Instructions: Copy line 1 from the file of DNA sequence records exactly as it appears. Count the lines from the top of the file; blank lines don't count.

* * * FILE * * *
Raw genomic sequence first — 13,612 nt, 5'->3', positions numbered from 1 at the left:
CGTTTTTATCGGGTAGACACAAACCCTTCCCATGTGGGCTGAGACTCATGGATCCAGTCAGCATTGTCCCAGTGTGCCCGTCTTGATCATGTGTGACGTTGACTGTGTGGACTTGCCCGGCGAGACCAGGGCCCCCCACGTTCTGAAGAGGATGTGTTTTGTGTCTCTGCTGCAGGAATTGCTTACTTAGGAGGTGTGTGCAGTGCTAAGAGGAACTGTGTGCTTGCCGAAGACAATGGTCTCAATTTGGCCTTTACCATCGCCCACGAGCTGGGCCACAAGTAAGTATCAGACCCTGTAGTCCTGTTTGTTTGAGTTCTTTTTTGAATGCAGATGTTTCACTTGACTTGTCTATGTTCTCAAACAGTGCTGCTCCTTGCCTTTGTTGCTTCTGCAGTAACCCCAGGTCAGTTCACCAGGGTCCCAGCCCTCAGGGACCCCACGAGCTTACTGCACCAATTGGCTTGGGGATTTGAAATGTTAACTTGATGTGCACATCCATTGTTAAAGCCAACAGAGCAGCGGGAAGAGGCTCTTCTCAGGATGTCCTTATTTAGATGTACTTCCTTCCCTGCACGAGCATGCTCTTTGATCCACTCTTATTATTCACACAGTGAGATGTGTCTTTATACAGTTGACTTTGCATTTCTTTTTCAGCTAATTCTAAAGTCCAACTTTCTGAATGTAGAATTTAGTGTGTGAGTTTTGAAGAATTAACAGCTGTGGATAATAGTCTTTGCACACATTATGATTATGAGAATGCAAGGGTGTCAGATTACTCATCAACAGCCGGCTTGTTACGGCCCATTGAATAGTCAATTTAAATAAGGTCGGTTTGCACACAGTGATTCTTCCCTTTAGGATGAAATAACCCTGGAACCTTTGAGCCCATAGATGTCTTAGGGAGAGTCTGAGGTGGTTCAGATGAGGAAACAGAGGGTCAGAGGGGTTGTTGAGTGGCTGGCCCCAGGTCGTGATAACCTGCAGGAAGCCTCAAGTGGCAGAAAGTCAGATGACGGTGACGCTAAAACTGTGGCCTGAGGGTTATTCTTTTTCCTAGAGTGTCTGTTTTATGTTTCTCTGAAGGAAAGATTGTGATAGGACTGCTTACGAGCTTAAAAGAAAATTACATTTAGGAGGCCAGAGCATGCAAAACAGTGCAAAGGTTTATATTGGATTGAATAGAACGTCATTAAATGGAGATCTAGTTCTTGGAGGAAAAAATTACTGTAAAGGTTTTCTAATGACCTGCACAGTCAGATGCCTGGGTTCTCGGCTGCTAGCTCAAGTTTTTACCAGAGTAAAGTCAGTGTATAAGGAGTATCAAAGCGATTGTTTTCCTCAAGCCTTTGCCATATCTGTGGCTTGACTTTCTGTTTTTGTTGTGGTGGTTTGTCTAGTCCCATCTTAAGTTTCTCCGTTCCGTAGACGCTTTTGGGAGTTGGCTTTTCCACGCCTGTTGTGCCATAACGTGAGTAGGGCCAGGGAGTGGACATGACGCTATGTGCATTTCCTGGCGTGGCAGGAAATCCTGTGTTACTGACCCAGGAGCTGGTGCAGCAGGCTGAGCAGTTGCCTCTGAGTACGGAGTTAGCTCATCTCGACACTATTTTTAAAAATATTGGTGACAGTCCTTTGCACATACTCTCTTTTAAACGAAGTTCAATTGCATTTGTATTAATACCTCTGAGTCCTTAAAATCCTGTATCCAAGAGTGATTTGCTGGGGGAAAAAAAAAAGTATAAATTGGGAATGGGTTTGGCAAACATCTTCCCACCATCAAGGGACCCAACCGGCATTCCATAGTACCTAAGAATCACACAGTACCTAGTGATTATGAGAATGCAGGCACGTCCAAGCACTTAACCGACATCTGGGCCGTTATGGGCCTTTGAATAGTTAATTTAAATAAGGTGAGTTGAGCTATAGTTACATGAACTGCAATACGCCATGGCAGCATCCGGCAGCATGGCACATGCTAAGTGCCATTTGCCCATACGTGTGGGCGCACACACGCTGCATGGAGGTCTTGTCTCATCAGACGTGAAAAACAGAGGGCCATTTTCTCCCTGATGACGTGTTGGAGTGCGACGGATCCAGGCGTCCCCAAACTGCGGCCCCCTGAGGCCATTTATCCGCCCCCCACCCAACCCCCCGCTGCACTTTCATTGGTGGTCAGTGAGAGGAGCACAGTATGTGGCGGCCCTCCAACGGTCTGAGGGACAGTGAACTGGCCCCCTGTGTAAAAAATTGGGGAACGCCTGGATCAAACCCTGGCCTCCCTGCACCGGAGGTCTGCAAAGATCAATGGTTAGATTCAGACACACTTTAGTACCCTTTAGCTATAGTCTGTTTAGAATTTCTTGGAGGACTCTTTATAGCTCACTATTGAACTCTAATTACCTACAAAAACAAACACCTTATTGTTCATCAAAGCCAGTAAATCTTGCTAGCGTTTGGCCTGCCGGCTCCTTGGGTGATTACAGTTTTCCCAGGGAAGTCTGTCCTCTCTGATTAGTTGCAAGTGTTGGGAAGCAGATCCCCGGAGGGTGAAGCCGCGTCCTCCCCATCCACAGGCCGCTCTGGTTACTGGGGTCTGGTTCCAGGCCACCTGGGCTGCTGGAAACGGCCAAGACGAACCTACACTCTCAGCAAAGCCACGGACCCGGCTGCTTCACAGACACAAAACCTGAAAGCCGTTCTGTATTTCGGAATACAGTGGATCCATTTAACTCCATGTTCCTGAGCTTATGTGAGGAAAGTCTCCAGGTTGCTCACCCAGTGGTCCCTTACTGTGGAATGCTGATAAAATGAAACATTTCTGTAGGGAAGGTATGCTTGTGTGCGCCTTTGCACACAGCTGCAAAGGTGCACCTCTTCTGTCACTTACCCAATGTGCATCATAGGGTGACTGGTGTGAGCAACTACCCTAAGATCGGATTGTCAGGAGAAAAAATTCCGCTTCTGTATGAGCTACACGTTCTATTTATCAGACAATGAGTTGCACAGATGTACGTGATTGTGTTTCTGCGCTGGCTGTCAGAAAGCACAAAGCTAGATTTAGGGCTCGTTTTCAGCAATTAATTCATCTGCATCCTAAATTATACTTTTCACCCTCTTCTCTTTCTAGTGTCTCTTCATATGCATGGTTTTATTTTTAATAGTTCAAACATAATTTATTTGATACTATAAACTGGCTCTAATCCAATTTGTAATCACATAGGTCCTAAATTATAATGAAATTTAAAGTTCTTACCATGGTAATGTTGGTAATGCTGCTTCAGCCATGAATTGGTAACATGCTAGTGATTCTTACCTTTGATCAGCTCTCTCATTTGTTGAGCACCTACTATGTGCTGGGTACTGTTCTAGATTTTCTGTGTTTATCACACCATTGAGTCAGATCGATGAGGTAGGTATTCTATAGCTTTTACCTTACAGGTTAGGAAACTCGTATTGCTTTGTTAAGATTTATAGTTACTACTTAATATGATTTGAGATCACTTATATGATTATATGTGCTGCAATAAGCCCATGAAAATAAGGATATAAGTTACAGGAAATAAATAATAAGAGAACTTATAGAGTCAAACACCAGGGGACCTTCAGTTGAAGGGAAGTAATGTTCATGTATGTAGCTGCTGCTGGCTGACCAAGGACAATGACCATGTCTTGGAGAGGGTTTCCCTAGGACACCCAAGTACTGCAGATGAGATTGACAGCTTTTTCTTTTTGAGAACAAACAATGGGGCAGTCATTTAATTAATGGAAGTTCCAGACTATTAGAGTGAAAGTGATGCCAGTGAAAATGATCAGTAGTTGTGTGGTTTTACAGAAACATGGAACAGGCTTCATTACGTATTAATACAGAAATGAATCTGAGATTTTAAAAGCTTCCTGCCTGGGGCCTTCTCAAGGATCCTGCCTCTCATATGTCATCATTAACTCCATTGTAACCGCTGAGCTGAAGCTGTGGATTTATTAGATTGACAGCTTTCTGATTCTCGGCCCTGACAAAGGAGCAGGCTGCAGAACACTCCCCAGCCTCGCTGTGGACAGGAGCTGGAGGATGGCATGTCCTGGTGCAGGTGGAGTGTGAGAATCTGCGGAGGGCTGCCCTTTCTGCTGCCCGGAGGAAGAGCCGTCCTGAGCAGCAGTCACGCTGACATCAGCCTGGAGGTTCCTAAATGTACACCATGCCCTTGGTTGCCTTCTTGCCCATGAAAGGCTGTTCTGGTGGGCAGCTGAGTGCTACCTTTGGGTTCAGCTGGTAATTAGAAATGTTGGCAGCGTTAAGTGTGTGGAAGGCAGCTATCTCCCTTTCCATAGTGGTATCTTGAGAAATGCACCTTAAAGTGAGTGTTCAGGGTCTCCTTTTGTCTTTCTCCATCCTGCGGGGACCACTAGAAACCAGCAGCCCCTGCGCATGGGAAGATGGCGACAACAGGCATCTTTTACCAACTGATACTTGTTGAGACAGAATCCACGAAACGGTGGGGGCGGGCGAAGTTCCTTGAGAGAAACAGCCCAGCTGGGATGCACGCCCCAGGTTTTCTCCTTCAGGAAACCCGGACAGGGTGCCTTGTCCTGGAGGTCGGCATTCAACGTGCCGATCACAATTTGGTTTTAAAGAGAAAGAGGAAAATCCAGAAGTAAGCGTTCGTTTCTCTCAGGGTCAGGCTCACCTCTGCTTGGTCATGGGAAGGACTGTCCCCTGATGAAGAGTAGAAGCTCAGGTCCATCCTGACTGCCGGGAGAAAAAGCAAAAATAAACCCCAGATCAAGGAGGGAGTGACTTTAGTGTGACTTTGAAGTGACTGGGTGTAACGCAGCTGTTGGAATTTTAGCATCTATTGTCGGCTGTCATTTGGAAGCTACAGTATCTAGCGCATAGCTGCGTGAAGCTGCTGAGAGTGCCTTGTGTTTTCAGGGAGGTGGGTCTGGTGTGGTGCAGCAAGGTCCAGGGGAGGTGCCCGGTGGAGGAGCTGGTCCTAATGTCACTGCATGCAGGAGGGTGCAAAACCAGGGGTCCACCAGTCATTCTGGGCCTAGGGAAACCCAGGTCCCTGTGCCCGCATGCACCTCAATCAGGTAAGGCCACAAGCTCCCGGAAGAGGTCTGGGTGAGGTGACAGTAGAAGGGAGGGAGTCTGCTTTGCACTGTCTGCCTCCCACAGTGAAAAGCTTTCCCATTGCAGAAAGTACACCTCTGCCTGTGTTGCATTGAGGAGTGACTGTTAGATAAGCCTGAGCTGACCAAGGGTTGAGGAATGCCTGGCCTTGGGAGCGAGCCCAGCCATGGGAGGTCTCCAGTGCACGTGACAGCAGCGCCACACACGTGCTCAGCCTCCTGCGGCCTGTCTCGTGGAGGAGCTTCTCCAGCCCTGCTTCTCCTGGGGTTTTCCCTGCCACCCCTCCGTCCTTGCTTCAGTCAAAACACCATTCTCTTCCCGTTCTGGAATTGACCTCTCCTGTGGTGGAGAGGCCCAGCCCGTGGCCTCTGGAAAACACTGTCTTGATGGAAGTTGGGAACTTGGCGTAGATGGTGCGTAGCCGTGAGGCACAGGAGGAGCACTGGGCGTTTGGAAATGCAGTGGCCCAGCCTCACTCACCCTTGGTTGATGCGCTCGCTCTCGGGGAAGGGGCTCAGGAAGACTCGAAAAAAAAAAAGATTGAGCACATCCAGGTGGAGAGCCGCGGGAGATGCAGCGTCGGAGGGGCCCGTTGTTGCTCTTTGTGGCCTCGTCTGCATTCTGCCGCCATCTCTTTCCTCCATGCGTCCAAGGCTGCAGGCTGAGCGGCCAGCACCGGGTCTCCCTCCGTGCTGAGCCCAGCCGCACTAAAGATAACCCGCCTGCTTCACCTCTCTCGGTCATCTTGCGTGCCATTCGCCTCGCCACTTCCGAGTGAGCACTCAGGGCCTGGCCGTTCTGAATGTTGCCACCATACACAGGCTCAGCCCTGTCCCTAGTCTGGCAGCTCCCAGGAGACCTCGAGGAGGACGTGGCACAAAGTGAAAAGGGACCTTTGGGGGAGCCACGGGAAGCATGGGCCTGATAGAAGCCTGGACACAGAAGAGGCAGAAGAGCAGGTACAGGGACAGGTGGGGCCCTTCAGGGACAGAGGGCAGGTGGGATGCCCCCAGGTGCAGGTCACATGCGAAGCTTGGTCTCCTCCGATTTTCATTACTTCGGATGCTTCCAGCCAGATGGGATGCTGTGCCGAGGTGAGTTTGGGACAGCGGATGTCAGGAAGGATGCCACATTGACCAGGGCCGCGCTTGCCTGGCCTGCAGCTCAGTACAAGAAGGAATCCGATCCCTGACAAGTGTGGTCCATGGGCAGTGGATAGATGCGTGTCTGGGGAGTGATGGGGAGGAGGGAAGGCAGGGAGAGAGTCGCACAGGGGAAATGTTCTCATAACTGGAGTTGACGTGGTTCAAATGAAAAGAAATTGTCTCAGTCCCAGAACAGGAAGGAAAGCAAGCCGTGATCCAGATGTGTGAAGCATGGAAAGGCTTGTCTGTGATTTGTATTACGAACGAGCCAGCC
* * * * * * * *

Raw genomic sequence first — 13,612 nt, 5'->3', positions numbered from 1 at the left: